Of the seventy four mitzvos (Divine commands) recorded in this week's Torah
reading, three appear in the final three verses. "Remember what Amalek did
to you, on the way when you were leaving Egypt...It shall be that when G-d,
your L-rd, gives you rest from all your enemies all around, in the Land
that G-d your L-rd gives you as an inheritance to possess it, you shall
wipe out the memory of Amalek from under the heaven - you shall not
forget." (Devarim/Deuteronomy 25:17,19). Because we are in an era which
does not have a Bais Hamikdash (Holy Temple in Jerusalem) and the Jewish
Nation is not living collectively in the Land of Israel, the central
mitzvah - that of wiping out the Amalekite nation - cannot be fulfilled.
What about the mitzvah of remembering? If the purpose of remembering is to
facilitate the command to annihilate, does that mean that remembering is
also not relevant at this time?
Rabbi Moshe Feinstein (1895-1986; Rosh Yeshiva/Dean of Mesivtha Tifereth
Jerusalem in New York City; the leading Halachic/Jewish legal decisor of
his time and one of the principal leaders of Torah Jewry through much of
the last century) clarifies that the obligation to remember is very much
incumbent upon us. We are obligated to remember the potential for evil
inherent in every human being. Medrash Tanchuma (Ki Seitzei 9) relates that
the Amalekites witnessed all that G-d did to extricate the Children of
Israel from the tyranny of Egyptian bondage, but with a passionate contempt
for G-d strove to demonstrate that the Jews were not invincible. G-d
allowed Amalek to succeed because of sins of the Jewish nation, and Amalek
knew that if they would succeed, the Jews would repent and avenge the
attack in battle. Nevertheless, they STILL assailed the Jews because of the
opportunity it offered to disgrace the Divine name. For this, the Medrash
compares Amalek to one who jumps into a tub of boiling water, knowing that
he will be severely burned, to merely succeed in cooling the waters within.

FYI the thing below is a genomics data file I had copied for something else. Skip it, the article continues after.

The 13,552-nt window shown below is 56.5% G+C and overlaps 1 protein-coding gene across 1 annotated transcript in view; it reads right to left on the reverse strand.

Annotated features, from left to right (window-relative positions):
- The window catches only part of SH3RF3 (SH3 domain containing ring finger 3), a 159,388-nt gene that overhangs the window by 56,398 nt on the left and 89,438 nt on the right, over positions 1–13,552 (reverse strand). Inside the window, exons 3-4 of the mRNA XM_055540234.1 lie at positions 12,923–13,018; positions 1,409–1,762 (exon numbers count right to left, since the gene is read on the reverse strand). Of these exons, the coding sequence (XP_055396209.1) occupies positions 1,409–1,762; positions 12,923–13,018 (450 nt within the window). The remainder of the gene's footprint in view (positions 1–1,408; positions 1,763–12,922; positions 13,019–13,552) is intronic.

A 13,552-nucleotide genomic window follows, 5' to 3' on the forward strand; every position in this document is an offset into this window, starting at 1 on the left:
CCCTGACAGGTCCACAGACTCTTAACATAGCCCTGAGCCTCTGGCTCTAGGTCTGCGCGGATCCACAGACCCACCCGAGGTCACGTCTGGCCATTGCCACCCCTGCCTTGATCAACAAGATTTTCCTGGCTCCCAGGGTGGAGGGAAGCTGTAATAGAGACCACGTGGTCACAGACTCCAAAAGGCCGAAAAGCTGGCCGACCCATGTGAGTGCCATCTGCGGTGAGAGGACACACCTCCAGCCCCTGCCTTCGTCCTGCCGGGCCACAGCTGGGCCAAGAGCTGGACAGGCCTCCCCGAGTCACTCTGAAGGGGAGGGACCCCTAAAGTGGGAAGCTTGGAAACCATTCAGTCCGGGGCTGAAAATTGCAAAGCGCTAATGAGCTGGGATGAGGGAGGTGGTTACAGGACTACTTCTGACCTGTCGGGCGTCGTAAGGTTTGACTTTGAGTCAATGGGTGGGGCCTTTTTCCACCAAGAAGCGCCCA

Such evil is latent in the souls of everyone.
It is easy for us to believe, warns Rabbi Feinstein, that such evil is only
in the hearts of the barbaric, that we must only concern ourselves with the
"fine tuning" of our interpersonal relationships and our service of G-d.
Not so. Seeing the descent of the Amalekites into such a spiritual abyss
must create a cognizance that it can happen to anyone. We, too, must focus
on our spiritual resolve in the areas of theft, murder and licentiousness.
He concludes that in the Neilah (Closing) service of Yom Kippur (Day of
Atonement) - in the waning moments of the holiest day of year, after
countless hours of prayer, confession and repentance - we STILL need to
implore that G-d grant us special assistance in "withdrawing our oppressive
hand". We are no less flesh and blood than Amalek and must never become
complacent in the scrupulous attention given to any mitzvah. As Hillel
taught, "Do not believe in yourself until the day you die." (Pirkei
Avos/Ethics of the Fathers 2:5) The Yetzer Hara (evil inclination) is a
The month of Elul that precedes Rosh Hashana (the Jewish New Year) is a
time dedicated to introspection and taking spiritual inventory. While our
focus is continued growth and strength in our relationship with the Creator
of the Universe, we must appreciate that none of our past achievements are
securely "ours". But a tenet of the human experience is that life's
greatest pleasures - a thriving business, successful children, a strong
marriage - demand the greatest effort. The battle with the Yetzer Hara is
fierce and relentless, but the reward - the most sublime pleasure
available: a relationship with the Divine - could not be more worth it!
Have a good Shabbos!
Please forward your questions for Rabbi Avruch to
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